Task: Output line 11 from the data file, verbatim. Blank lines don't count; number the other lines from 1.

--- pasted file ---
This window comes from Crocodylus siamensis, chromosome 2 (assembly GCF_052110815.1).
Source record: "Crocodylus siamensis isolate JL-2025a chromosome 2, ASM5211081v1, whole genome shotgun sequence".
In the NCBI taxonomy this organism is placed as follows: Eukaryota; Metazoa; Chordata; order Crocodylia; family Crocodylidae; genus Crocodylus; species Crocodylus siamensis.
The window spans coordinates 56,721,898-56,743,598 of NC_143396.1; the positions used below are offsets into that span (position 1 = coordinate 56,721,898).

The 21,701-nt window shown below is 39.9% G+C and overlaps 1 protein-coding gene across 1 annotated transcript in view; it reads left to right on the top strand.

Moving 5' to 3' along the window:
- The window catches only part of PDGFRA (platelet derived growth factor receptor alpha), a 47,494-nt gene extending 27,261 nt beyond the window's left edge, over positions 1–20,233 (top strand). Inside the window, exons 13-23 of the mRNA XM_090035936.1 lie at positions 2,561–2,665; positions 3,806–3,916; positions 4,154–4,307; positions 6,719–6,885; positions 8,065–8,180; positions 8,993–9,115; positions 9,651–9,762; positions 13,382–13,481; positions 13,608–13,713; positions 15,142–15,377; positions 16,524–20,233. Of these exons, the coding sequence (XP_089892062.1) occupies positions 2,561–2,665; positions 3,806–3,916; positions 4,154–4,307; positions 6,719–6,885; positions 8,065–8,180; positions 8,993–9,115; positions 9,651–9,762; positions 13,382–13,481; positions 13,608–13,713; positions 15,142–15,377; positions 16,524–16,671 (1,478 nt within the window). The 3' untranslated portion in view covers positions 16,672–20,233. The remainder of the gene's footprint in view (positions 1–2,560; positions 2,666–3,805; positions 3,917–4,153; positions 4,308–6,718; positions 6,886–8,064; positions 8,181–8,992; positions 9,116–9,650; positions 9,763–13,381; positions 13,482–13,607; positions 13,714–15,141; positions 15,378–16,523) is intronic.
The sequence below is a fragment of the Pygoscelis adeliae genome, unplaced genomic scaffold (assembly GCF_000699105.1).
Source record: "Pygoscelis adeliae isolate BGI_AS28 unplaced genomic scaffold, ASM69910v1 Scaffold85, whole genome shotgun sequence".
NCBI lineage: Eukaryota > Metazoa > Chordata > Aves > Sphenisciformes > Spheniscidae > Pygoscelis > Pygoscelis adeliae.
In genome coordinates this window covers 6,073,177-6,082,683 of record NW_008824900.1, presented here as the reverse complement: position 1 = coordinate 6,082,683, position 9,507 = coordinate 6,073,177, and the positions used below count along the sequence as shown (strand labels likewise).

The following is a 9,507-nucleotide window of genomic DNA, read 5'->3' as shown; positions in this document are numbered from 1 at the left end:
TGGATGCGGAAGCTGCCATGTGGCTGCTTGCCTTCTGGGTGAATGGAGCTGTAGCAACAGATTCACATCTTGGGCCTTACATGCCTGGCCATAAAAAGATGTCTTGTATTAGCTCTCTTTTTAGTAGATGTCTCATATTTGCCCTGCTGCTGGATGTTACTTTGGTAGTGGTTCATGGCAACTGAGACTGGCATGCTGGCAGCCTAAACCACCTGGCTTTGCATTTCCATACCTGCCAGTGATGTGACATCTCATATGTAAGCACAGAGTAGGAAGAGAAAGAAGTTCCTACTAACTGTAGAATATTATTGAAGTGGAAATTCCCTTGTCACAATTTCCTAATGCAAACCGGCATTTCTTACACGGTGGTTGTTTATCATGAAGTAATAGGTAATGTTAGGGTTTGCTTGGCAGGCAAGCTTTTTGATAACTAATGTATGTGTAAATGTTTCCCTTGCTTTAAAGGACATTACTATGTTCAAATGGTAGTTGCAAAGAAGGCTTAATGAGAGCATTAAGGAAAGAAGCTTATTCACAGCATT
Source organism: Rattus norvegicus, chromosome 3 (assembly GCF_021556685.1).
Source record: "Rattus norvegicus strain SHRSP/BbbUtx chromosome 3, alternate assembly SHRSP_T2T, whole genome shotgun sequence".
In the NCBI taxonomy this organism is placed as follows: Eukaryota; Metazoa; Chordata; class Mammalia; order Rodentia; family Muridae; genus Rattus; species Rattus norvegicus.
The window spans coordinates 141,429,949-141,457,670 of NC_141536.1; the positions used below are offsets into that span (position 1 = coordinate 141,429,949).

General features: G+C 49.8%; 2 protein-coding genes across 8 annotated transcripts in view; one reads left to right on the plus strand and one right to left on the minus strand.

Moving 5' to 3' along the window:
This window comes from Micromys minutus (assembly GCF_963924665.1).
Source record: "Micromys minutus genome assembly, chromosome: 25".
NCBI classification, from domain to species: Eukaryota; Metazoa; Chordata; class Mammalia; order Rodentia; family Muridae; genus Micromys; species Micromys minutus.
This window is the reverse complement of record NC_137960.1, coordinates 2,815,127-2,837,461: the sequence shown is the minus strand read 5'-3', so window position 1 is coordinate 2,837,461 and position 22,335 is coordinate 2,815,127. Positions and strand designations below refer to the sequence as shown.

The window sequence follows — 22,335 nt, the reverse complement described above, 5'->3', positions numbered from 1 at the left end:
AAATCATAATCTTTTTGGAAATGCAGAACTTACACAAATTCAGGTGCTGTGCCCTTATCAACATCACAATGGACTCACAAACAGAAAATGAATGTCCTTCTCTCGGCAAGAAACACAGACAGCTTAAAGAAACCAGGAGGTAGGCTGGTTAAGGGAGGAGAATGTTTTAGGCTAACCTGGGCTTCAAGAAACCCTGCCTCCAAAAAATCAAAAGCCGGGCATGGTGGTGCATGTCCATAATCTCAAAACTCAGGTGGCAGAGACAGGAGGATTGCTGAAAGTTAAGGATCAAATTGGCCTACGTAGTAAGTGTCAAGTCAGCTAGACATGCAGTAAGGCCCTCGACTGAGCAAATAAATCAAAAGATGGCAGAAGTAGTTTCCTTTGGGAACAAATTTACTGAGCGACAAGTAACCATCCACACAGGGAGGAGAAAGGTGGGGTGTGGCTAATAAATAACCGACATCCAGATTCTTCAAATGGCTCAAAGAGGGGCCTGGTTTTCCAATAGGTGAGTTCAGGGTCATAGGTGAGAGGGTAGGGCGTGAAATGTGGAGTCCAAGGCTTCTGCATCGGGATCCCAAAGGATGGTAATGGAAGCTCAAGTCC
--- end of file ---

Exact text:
In genome coordinates this window covers 6,073,177-6,082,683 of record NW_008824900.1, presented here as the reverse complement: position 1 = coordinate 6,082,683, position 9,507 = coordinate 6,073,177, and the positions used below count along the sequence as shown (strand labels likewise).